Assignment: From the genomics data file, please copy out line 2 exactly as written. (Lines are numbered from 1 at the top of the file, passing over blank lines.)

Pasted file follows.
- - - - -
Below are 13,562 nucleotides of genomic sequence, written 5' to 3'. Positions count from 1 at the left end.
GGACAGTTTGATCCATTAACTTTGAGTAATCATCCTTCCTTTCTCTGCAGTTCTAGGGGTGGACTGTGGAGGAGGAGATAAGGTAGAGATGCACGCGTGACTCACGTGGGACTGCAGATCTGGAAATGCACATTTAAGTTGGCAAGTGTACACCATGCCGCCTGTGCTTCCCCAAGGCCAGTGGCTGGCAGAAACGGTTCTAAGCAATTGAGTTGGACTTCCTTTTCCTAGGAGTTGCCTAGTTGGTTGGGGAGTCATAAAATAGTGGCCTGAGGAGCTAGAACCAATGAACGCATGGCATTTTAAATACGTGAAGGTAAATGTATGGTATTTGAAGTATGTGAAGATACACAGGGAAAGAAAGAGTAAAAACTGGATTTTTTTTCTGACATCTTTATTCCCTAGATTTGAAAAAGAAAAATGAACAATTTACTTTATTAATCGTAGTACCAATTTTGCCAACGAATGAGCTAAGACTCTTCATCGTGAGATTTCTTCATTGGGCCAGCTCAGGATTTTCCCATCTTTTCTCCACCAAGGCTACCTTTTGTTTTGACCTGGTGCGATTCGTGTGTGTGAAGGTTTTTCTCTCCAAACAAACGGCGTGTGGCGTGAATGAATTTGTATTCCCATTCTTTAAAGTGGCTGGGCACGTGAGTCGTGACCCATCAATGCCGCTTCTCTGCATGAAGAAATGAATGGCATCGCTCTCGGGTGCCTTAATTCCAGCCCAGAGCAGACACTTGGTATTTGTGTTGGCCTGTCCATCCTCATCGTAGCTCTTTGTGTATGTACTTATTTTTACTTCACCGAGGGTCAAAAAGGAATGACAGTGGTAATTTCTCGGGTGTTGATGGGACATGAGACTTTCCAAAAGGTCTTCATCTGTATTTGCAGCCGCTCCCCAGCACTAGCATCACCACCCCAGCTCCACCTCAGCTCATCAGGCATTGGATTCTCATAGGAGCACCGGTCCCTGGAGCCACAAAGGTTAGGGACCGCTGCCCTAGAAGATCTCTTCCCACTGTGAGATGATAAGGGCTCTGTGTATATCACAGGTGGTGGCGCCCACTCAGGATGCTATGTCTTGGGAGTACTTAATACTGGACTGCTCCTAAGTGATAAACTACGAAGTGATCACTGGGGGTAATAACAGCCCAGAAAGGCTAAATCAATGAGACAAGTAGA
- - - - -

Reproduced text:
GGACAGTTTGATCCATTAACTTTGAGTAATCATCCTTCCTTTCTCTGCAGTTCTAGGGGTGGACTGTGGAGGAGGAGATAAGGTAGAGATGCACGCGTGACTCACGTGGGACTGCAGATCTGGAAATGCACATTTAAGTTGGCAAGTGTACACCATGCCGCCTGTGCTTCCCCAAGGCCAGTGGCTGGCAGAAACGGTTCTAAGCAATTGAGTTGGACTTCCTTTTCCTAGGAGTTGCCTAGTTGGTTGGGGAGTCATAAAATAGTGGCCTGAGGAGCTAGAACCAATGAACGCATGGCATTTTAAATACGTGAAGGTAAATGTATGGTATTTGAAGTATGTGAAGATACACAGGGAAAGAAAGAGTAAAAACTGGATTTTTTTTCTGACATCTTTATTCCCTAGATTTGAAAAAGAAAAATGAACAATTTACTTTATTAATCGTAGTACCAATTTTGCCAACGAATGAGCTAAGACTCTTCATCGTGAGATTTCTTCATTGGGCCAGCTCAGGATTTTCCCATCTTTTCTCCACCAAGGCTACCTTTTGTTTTGACCTGGTGCGATTCGTGTGTGTGAAGGTTTTTCTCTCCAAACAAACGGCGTGTGGCGTGAATGAATTTGTATTCCCATTCTTTAAAGTGGCTGGGCACGTGAGTCGTGACCCATCAATGCCGCTTCTCTGCATGAAGAAATGAATGGCATCGCTCTCGGGTGCCTTAATTCCAGCCCAGAGCAGACACTTGGTATTTGTGTTGGCCTGTCCATCCTCATCGTAGCTCTTTGTGTATGTACTTATTTTTACTTCACCGAGGGTCAAAAAGGAATGACAGTGGTAATTTCTCGGGTGTTGATGGGACATGAGACTTTCCAAAAGGTCTTCATCTGTATTTGCAGCCGCTCCCCAGCACTAGCATCACCACCCCAGCTCCACCTCAGCTCATCAGGCATTGGATTCTCATAGGAGCACCGGTCCCTGGAGCCACAAAGGTTAGGGACCGCTGCCCTAGAAGATCTCTTCCCACTGTGAGATGATAAGGGCTCTGTGTATATCACAGGTGGTGGCGCCCACTCAGGATGCTATGTCTTGGGAGTACTTAATACTGGACTGCTCCTAAGTGATAAACTACGAAGTGATCACTGGGGGTAATAACAGCCCAGAAAGGCTAAATCAATGAGACAAGTAGA